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Previous MAX program manager and chief engineer in closed-door congressional interviews stand by Boeing’s design of the plane

Two high-ranking executives who oversaw Boeing Co. development of the 737 MAX told House investigators the company’s design process wasn’t flawed despite two fatal crashes, a contrast to other company leaders’ concessions of past engineering errors.

The Chicago plane maker is approaching the final steps of getting its beleaguered MAX fleet returned to service. Lawmakers, safety experts and global regulators have previously identified technical and management lapses in the airplane’s development.

Transcripts of closed-door interviews in May with Keith Leverkuhn and Michael Teal, who directly managed MAX development through the aircraft’s 2017 debut, are part of a final congressional report slated to be released this coming week detailing a series of company and government missteps during and after certification of the MAX.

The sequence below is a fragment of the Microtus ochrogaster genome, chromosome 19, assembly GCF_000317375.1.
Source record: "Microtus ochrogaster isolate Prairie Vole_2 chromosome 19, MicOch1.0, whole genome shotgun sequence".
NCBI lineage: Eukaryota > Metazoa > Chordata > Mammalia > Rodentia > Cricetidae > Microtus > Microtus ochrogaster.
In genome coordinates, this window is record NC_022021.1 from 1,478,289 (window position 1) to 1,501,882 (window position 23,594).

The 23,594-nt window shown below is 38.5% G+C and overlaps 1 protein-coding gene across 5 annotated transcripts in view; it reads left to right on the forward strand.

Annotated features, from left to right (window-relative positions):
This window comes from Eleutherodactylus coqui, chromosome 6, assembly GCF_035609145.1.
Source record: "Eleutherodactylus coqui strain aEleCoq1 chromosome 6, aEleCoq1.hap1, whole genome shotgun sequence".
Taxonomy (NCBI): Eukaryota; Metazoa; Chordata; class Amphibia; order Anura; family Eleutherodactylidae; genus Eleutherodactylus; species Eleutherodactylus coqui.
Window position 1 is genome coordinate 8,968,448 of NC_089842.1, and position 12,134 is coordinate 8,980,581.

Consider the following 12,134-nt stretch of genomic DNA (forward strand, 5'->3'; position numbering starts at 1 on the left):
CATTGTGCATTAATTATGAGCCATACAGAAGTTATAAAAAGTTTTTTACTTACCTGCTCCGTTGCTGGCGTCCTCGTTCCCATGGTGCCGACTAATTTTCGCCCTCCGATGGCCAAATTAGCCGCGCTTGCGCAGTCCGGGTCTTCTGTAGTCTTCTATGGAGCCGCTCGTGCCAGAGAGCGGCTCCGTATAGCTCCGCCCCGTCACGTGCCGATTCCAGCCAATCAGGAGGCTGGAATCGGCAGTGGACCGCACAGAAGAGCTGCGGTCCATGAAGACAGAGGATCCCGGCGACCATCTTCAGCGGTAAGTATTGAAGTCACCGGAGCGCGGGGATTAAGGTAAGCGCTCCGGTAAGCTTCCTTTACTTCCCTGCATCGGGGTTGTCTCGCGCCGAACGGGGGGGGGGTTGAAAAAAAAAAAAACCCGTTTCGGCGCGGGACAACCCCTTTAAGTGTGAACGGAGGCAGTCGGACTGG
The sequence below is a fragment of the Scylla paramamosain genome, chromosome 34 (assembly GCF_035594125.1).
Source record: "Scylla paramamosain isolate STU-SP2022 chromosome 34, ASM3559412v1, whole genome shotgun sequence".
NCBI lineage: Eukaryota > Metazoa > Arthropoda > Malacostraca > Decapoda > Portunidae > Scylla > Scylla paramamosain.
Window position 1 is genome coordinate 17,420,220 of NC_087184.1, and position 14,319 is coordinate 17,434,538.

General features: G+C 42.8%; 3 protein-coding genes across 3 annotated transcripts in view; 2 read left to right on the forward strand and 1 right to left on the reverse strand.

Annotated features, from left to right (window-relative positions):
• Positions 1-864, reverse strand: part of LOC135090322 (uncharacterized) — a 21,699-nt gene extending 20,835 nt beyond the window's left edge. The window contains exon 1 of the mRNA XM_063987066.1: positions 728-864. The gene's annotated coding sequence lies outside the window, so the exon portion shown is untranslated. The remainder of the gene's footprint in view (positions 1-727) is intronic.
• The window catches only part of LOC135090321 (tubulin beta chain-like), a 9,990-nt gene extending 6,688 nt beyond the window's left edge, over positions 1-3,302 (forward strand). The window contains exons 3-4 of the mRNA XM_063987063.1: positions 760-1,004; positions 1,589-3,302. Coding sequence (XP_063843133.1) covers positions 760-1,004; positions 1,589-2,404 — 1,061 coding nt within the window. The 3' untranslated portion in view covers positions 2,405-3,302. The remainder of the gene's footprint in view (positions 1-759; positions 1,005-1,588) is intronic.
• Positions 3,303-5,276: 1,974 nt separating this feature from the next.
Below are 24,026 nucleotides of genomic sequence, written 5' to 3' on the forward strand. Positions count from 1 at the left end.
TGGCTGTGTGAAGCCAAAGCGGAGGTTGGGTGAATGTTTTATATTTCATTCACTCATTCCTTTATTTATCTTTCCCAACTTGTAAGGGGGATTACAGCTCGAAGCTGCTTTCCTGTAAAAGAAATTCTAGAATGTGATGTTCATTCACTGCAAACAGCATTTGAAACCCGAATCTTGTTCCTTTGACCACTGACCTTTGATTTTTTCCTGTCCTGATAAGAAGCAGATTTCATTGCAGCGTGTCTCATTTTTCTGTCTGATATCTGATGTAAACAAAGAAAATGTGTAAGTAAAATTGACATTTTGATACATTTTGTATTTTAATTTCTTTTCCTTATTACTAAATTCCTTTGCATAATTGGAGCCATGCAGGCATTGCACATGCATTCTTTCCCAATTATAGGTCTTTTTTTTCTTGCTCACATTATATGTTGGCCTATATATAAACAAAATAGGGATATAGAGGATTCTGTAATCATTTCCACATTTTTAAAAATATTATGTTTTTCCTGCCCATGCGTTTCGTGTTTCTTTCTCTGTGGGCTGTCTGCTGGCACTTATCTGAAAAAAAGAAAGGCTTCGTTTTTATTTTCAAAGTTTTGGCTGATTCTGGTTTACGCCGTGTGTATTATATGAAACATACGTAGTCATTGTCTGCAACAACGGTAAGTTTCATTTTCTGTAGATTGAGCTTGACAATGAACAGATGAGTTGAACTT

Their stance shows that nearly two years after the first fatal crash, there are differing views inside Boeing and a continuing debate across parts of the industry about the significance of pilot mistakes versus Boeing design flaws as factors in the MAX crashes.

Excerpt from WSJ
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